"Thanh Hoa, capital of the most populous southern province eighty miles from Hanoi, had been a major food distribution center, also trading in cotton, jute and timber. If was a total ruin; to find a place to sleep one traveled ten miles to a bamboo cluster of provincial offices hidden in the hills. Vinh, 160 miles from Hanoi in Nghe-an province where Ho Chi Minh was born, once served a fertile and densely populated plain of 1.5 million people. Formerly a city of 30,000. Vinh had the only immediately obvious military installations, a central rail terminal and an airport. It had been built in 1954–the year of the Geneva 'Accords'; now it was at waist level. Year after year, said district officials, the bomber  had kept bombing the rubble. At Ha Tinh, provincial capital on the 18th parallel 250 miles from Hanoi, the local mayor-without-a-city produced files citing that between 1965 and 1968 this province of 800,000 people had been bombed 25,529 times . This would equal one air strike every ninety minutes for some 1,500 days. In the first raid, March 1965, it was claimed that Ha Tinh's municipal hospital containing 170 people and its secondary school filled with 750 students had been simultaneously destroyed. This was called 'a conscious massacre'. The hospital's Red Cross markings were discerning amid the ruins.
"After the account of this journey had appeared in a score of major newspapers, from the New York Times to the London Sunday Times, and after the American NBC network had televised the film, the U.S. Defense Department insisted that only military targets had been bombed–though it knew otherwise from Defense Secretary McNamara's own findings."………
RTR Quote for 2 August: GENERAL CURTIS LeMAY, USAF (Ret)…"When asked in July 1986 if the United States could have won in Vietnam, the retired General answered: "In any two-week period you want to mention….You can remember what went on at the end, when the B-52s finally went up north and started to bomb up there. They bombed for about seven days and the white flag practically went up. President Nixon stopped it right there to get our people out. Four or five more days would have ended the whole thing, but I think he was so disgusted and fed up with the opposition of the American people that he decided too just get the hell out of there and that was it." (Clodfelter: The Limits of Air Power, pg. 207)
Lest we forget…           Bear
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Thanks to Micro

The 10 Most Destructive Americans of My 8 Decades

Frank Hawkins is a former US Army intelligence officer, Associated Press foreign correspondent, international businessman, senior newspaper company executive, founder and owner of several marketing companies and published novelist. He is currently retired in North Carolina.  fhawk852@gmail.com
America has undergone enormous change during the nearly eight decades of my life.
Today, America is a bitterly divided, poorly educated and morally fragile society with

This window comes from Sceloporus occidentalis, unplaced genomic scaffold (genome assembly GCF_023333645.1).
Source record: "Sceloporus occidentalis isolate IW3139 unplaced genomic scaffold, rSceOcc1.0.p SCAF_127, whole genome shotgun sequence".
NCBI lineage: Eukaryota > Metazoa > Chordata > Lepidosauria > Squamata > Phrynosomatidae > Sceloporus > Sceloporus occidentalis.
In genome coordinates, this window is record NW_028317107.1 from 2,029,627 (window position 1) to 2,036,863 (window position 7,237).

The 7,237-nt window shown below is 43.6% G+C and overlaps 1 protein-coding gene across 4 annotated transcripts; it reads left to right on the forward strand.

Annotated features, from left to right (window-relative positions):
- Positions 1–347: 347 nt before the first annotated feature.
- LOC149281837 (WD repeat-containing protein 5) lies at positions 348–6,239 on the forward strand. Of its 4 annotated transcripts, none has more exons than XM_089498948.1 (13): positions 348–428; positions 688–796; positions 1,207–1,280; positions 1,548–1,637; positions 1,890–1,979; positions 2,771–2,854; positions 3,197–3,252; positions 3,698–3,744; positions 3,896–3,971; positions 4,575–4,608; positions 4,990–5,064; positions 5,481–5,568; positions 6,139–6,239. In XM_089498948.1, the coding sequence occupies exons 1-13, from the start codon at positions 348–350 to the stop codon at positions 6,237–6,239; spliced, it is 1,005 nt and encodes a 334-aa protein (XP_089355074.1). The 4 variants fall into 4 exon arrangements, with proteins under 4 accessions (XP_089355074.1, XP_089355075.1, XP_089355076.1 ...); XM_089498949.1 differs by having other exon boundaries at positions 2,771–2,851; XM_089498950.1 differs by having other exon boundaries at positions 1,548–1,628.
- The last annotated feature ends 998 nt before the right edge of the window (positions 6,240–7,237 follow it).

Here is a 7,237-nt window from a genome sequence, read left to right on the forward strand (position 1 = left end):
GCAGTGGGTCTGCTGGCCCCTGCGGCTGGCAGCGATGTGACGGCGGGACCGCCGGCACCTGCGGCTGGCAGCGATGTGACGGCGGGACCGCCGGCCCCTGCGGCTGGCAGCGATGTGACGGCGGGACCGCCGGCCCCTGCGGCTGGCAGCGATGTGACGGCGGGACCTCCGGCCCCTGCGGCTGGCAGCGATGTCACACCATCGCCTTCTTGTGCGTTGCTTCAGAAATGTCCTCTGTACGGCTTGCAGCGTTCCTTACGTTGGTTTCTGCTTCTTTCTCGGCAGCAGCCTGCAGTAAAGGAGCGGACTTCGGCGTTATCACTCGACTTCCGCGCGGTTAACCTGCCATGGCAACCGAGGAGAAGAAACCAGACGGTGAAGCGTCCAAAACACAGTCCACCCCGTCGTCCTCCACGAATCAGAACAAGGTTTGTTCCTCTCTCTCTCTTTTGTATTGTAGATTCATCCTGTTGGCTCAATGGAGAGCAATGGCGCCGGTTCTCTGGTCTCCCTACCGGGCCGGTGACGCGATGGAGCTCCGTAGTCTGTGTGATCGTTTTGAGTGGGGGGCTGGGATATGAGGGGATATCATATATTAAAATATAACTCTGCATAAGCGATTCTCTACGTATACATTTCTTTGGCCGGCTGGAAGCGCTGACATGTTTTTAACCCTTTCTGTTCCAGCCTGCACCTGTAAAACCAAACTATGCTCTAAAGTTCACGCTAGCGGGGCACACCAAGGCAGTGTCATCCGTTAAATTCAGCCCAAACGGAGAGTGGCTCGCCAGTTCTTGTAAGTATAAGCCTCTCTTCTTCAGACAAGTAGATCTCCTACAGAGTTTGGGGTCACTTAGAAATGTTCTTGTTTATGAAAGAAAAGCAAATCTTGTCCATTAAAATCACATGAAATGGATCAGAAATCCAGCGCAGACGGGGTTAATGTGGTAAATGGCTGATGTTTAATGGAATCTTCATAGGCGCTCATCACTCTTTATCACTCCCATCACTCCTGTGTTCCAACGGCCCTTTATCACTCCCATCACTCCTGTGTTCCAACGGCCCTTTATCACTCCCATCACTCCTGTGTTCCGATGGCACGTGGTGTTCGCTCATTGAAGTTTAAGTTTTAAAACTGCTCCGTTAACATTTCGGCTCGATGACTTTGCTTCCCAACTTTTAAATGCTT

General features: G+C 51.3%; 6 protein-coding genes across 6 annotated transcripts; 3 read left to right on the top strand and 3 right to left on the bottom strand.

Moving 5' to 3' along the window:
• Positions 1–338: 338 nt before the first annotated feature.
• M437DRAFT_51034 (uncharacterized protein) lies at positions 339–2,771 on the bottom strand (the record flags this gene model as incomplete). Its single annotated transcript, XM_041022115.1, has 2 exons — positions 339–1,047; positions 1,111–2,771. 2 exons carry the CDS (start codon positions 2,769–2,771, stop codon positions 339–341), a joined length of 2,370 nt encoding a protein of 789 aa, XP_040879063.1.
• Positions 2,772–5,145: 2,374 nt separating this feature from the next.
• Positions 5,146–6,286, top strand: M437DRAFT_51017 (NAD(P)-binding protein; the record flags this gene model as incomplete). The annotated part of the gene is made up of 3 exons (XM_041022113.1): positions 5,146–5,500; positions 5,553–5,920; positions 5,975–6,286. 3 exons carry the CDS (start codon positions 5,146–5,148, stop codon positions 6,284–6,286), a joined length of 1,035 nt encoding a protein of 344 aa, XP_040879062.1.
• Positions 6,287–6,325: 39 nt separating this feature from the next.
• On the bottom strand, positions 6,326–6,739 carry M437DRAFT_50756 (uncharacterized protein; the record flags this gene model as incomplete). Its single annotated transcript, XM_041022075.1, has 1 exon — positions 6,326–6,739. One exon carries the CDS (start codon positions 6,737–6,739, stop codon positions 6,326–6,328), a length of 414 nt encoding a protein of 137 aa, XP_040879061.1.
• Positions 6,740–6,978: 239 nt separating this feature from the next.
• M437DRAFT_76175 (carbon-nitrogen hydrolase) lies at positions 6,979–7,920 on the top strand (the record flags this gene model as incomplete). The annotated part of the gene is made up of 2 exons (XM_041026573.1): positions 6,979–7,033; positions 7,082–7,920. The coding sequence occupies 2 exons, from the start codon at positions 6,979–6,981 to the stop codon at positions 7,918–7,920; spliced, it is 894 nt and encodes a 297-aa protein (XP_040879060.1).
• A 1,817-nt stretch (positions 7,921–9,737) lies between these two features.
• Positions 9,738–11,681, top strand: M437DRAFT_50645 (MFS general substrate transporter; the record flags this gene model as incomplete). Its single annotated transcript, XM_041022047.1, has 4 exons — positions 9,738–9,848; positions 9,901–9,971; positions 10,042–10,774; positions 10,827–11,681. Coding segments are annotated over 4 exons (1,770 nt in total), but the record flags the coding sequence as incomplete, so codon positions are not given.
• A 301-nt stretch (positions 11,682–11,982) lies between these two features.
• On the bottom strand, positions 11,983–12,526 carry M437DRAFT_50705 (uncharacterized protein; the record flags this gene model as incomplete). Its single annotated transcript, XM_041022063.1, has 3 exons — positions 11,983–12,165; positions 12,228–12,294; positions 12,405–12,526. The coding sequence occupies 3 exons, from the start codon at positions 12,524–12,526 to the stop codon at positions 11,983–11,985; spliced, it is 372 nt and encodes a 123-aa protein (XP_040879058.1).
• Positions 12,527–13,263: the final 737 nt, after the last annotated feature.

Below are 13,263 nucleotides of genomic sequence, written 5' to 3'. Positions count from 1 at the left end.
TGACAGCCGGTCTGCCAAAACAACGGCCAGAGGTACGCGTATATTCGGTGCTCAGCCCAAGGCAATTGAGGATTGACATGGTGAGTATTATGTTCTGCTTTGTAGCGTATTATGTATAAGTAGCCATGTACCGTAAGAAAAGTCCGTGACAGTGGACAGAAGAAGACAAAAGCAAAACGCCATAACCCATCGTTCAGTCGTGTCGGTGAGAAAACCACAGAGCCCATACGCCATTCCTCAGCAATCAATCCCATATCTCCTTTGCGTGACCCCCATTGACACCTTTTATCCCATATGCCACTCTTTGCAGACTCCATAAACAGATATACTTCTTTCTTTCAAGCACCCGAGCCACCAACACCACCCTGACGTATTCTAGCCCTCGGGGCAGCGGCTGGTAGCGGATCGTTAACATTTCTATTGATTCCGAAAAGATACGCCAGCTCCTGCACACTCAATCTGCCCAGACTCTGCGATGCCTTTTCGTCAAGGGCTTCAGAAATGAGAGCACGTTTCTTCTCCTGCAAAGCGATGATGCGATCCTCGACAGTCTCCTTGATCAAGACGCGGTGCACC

so-called mainstream politicians pushing cynical identity politics, socialism and open
borders. The president of the United States is threatened with impeachment because the other
side doesn't like him. The once reasonably unbiased American media has evolved into a
hysterical left wing mob. How could the stable and reasonably cohesive America of the 1950s
have reached this point in just one lifetime? Who are the main culprits? Here's my list of the
10 most destructive Americans of the last 80 years.
10) Mark Felt – Deputy director of the FBI, aka "Deep Throat" during the Watergate scandal.
This was the first public instance of a senior FBI officially directly interfering in America's political affairs. Forerunner of James Comey, Peter Strzok, Lisa Page and Andrew McCabe.
9) Bill Ayers – Represents the deep and ongoing leftist ideological damage to our education system. An unrepentant American terrorist who evaded punishment, he devoted his career to
radicalizing American education and pushing leftist causes. Ghost wrote Obama's book,
"Dreams of My Father."
8) Teddy Kennedy – Most folks remember Teddy as the guy who left Mary Joe Kopechne to die in his car at Chappaquiddick. The real damage came after he avoided punishment for her death and became a major Democrat force in the US Senate, pushing through transformative liberal policies in health care and education. The real damage was the 1965 Hart-Cellar immigration bill he pushed hard for that changed the quota system to increase the flow of third world people
without skills into the US and essentially ended large-scale immigration from Europe.
7) Walter Cronkite – Cronkite was a much beloved network anchor who began the politicization of America's news media with his infamous broadcast from Vietnam that described the Tet Offensive as a major victory for the Communists and significantly turned the gullible American public against the Vietnam War. In fact, the Tet offensive was a military disaster for the NVA and Viet Cong, later admitted by North Vietnamese military leaders. Decades later Cronkite admitted
he got the story wrong. But it was too late.  The damage was done.
6) Bill and Hillary Clinton - It's difficult to separate Team Clinton. Bill's presidency was largely benign as he was a relative fiscal conservative who rode the remaining benefits of the Reagan
era. But his sexual exploits badly stained the Oval Office and negatively affected America's perception of the presidency. In exchange for financial support, he facilitated the transfer of
sensitive military technology to the Chinese.  Hillary, a Saul Alinsky acolyte, is one of the
most vicious politicians of my lifetime, covering up Bill's sexual assaults by harassing and